People who are homeless

Walking by someone who is suffering, whether it be at your workplace, on the street, in the playground, anywhere, will not make this world a better place.  If you and I don’t care enough to make a difference then making change is impossible.  -Hannah

Housing has been declared a fundamental human right.  Homeless advocates estimate that the number of people who are considered absolute homeless in Canada is around 300,000.  While attaining a 100% accurate figure on the number of people who live without a home is very difficult, we do know that the reasons that people become homeless are as varied as an individual’s history.

Homeless FAQ’s

Where do people who are homeless sleep?

Many people find shelter in emergency shelters, where sleeping quarters range from semi private single cots to mats on the floor.

These may be full, so they also sleep in parkades, under bridges, in doorways – wherever some shelter can be found. While some people who are homeless die in the cold of Canadian winters, more die due to extreme heat in summers.

Are people homeless because they don’t have enough money to live somewhere?

Money is part of the problem. Other issues that people who are homeless struggle with are addictions, abuse, illiteracy, and mental or emotional illness.

Don’t government programs take care of people who are homeless?

Welfare provides very little food, clothing and other basic necessities. Private relief agencies help, but demands are growing.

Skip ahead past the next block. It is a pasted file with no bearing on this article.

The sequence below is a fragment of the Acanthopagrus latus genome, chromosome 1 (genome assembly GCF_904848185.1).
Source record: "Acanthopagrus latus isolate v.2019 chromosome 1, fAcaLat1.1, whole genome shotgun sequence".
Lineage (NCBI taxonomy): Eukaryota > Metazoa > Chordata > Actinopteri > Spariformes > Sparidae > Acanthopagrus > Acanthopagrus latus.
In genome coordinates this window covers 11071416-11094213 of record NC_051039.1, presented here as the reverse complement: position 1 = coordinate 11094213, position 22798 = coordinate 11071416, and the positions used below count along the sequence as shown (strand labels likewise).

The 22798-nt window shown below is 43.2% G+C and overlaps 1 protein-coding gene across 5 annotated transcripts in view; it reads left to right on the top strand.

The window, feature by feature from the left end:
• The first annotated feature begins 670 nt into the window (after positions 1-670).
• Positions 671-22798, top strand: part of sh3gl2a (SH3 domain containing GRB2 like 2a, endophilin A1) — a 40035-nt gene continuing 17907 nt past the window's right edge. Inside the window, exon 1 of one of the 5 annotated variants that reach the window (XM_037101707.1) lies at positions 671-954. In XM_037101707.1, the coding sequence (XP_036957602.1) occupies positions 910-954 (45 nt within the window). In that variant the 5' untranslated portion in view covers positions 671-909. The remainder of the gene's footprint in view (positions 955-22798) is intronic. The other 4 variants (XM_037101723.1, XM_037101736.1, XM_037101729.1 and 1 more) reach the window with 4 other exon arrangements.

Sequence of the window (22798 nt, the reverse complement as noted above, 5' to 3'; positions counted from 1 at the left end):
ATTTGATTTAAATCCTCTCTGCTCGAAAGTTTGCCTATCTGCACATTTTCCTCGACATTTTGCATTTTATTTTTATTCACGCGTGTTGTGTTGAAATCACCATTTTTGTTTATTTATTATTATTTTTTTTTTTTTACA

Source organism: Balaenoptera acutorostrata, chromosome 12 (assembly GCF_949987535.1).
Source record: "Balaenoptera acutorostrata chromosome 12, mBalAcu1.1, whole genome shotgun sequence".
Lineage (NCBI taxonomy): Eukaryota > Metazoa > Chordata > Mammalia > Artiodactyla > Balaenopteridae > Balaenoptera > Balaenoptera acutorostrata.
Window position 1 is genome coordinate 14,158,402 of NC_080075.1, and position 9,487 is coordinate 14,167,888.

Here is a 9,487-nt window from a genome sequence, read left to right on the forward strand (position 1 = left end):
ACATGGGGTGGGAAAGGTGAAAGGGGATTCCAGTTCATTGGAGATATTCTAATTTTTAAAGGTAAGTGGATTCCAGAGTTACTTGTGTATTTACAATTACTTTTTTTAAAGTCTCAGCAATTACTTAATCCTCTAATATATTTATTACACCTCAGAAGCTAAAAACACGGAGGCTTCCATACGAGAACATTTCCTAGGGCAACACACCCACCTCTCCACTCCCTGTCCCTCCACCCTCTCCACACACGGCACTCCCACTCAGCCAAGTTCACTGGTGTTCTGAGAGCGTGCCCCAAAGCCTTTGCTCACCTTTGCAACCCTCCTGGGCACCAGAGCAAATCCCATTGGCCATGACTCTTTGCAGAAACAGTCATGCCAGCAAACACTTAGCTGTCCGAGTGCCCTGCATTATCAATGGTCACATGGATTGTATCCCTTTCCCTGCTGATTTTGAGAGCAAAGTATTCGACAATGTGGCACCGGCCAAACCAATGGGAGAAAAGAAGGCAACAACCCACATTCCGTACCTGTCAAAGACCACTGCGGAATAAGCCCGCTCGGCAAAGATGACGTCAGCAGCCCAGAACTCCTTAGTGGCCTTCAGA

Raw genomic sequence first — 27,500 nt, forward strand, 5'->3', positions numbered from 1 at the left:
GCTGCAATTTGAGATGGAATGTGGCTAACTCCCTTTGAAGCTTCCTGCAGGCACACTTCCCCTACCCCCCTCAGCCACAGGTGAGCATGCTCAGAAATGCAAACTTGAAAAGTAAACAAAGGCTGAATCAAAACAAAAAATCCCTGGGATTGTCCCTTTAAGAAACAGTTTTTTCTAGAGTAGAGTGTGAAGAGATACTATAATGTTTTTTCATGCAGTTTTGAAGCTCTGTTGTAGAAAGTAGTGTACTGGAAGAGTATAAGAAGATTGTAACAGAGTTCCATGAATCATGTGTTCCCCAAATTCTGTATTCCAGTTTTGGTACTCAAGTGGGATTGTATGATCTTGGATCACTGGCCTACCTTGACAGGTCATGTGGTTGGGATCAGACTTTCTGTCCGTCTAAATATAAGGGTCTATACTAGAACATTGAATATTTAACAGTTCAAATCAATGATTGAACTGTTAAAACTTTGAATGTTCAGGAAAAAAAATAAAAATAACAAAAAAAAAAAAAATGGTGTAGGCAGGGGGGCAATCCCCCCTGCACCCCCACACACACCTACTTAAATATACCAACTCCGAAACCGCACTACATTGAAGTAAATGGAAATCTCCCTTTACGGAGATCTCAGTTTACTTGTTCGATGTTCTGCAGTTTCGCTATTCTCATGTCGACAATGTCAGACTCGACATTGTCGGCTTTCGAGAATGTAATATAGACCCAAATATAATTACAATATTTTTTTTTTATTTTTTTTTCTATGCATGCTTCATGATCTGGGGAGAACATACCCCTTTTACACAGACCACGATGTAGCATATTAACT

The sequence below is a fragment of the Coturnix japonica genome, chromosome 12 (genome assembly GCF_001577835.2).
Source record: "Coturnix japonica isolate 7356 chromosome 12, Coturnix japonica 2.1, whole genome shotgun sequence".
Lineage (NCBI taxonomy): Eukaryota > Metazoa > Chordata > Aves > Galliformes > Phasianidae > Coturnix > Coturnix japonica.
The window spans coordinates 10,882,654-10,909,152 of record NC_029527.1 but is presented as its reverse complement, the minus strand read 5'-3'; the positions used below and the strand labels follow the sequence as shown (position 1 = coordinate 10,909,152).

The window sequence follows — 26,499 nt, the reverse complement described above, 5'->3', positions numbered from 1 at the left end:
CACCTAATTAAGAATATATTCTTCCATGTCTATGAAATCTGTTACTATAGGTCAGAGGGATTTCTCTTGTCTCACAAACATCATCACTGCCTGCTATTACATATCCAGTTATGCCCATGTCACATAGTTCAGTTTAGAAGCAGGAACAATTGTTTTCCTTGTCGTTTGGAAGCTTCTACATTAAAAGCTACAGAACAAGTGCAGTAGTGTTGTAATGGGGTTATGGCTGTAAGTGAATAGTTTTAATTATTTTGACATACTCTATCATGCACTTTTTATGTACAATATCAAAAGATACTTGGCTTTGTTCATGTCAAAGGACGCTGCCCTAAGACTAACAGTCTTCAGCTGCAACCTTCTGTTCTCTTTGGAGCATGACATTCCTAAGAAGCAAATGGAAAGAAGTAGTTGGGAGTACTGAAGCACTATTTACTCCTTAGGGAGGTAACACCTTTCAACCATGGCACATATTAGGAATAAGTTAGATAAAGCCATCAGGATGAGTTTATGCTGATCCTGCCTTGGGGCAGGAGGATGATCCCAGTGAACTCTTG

What do people who are homeless need to have a better life?

They really need people and agencies that will give them help, hope, healing and teaching.

What do people who are homeless have in common with people who are not?

Like us, all people who are homeless were once children who dreamed of nice lives and important jobs when they grew up. None of them ever wanted to be homeless. Sadly, life has not turned out that way. They need our help.

What causes homelessness?

Many factors contribute to the increase in Canada’s homeless community. Some consistent items include high unemployment rates, particularly among the youth. The breakdown of family units, along with family violence increases why women are leaving their homes with their children. One final reason is the closure and overcrowding of mental institutions, leaving many patients on the streets to fend for themselves.


Not having a permanent address, or living in downtown hotels makes applying for jobs embarrassing and socially isolates individuals from the rest of society. The longer anyone remains homeless, the greater the social and economic costs.

Homelessness and poverty is a lack of opportunity and a lack of freedom. It is hunger and malnutrition, disease and lack of basic social services. It degrades people – those who suffer it, and those who tolerate it. IT is the gravest insult to human dignity.*


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The Ladybug Foundation Inc.
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